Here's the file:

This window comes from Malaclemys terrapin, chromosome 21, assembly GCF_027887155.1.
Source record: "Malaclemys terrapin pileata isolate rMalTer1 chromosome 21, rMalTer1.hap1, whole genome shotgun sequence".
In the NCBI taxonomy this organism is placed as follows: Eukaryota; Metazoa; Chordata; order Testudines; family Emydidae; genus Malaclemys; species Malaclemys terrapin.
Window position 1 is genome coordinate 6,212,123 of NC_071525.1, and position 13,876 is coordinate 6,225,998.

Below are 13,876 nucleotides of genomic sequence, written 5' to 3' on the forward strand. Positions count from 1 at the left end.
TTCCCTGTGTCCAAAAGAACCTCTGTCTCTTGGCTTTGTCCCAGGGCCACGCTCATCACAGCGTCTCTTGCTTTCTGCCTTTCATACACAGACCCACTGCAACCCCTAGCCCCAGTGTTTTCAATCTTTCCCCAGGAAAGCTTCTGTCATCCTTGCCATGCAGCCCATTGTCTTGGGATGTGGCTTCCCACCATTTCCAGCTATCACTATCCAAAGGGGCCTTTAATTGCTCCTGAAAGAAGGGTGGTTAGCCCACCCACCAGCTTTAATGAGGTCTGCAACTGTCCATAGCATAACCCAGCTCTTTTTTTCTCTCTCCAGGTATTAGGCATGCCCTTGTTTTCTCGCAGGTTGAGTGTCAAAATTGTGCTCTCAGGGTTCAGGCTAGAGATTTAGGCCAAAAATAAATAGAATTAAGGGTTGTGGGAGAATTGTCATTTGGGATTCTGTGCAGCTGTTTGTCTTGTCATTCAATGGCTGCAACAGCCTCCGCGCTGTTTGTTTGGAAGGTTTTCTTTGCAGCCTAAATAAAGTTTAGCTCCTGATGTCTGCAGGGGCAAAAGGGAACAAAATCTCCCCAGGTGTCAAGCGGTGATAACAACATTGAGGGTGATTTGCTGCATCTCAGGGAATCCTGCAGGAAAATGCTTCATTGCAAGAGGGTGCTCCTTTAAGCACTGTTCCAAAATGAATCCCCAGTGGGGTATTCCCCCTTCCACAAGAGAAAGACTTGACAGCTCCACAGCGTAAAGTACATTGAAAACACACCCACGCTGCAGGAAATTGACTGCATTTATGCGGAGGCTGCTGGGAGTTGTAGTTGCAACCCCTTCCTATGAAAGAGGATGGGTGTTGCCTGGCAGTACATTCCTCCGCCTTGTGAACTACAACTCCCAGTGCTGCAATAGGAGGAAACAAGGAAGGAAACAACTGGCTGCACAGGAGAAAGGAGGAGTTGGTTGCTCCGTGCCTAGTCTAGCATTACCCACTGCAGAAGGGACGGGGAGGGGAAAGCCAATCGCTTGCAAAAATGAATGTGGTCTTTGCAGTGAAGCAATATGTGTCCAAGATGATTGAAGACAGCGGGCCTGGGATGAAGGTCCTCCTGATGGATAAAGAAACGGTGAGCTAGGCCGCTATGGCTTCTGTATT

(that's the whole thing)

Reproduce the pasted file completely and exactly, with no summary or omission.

This window comes from Malaclemys terrapin, chromosome 21, assembly GCF_027887155.1.
Source record: "Malaclemys terrapin pileata isolate rMalTer1 chromosome 21, rMalTer1.hap1, whole genome shotgun sequence".
In the NCBI taxonomy this organism is placed as follows: Eukaryota; Metazoa; Chordata; order Testudines; family Emydidae; genus Malaclemys; species Malaclemys terrapin.
Window position 1 is genome coordinate 6,212,123 of NC_071525.1, and position 13,876 is coordinate 6,225,998.

Below are 13,876 nucleotides of genomic sequence, written 5' to 3' on the forward strand. Positions count from 1 at the left end.
TTCCCTGTGTCCAAAAGAACCTCTGTCTCTTGGCTTTGTCCCAGGGCCACGCTCATCACAGCGTCTCTTGCTTTCTGCCTTTCATACACAGACCCACTGCAACCCCTAGCCCCAGTGTTTTCAATCTTTCCCCAGGAAAGCTTCTGTCATCCTTGCCATGCAGCCCATTGTCTTGGGATGTGGCTTCCCACCATTTCCAGCTATCACTATCCAAAGGGGCCTTTAATTGCTCCTGAAAGAAGGGTGGTTAGCCCACCCACCAGCTTTAATGAGGTCTGCAACTGTCCATAGCATAACCCAGCTCTTTTTTTCTCTCTCCAGGTATTAGGCATGCCCTTGTTTTCTCGCAGGTTGAGTGTCAAAATTGTGCTCTCAGGGTTCAGGCTAGAGATTTAGGCCAAAAATAAATAGAATTAAGGGTTGTGGGAGAATTGTCATTTGGGATTCTGTGCAGCTGTTTGTCTTGTCATTCAATGGCTGCAACAGCCTCCGCGCTGTTTGTTTGGAAGGTTTTCTTTGCAGCCTAAATAAAGTTTAGCTCCTGATGTCTGCAGGGGCAAAAGGGAACAAAATCTCCCCAGGTGTCAAGCGGTGATAACAACATTGAGGGTGATTTGCTGCATCTCAGGGAATCCTGCAGGAAAATGCTTCATTGCAAGAGGGTGCTCCTTTAAGCACTGTTCCAAAATGAATCCCCAGTGGGGTATTCCCCCTTCCACAAGAGAAAGACTTGACAGCTCCACAGCGTAAAGTACATTGAAAACACACCCACGCTGCAGGAAATTGACTGCATTTATGCGGAGGCTGCTGGGAGTTGTAGTTGCAACCCCTTCCTATGAAAGAGGATGGGTGTTGCCTGGCAGTACATTCCTCCGCCTTGTGAACTACAACTCCCAGTGCTGCAATAGGAGGAAACAAGGAAGGAAACAACTGGCTGCACAGGAGAAAGGAGGAGTTGGTTGCTCCGTGCCTAGTCTAGCATTACCCACTGCAGAAGGGACGGGGAGGGGAAAGCCAATCGCTTGCAAAAATGAATGTGGTCTTTGCAGTGAAGCAATATGTGTCCAAGATGATTGAAGACAGCGGGCCTGGGATGAAGGTCCTCCTGATGGATAAAGAAACGGTGAGCTAGGCCGCTATGGCTTCTGTATT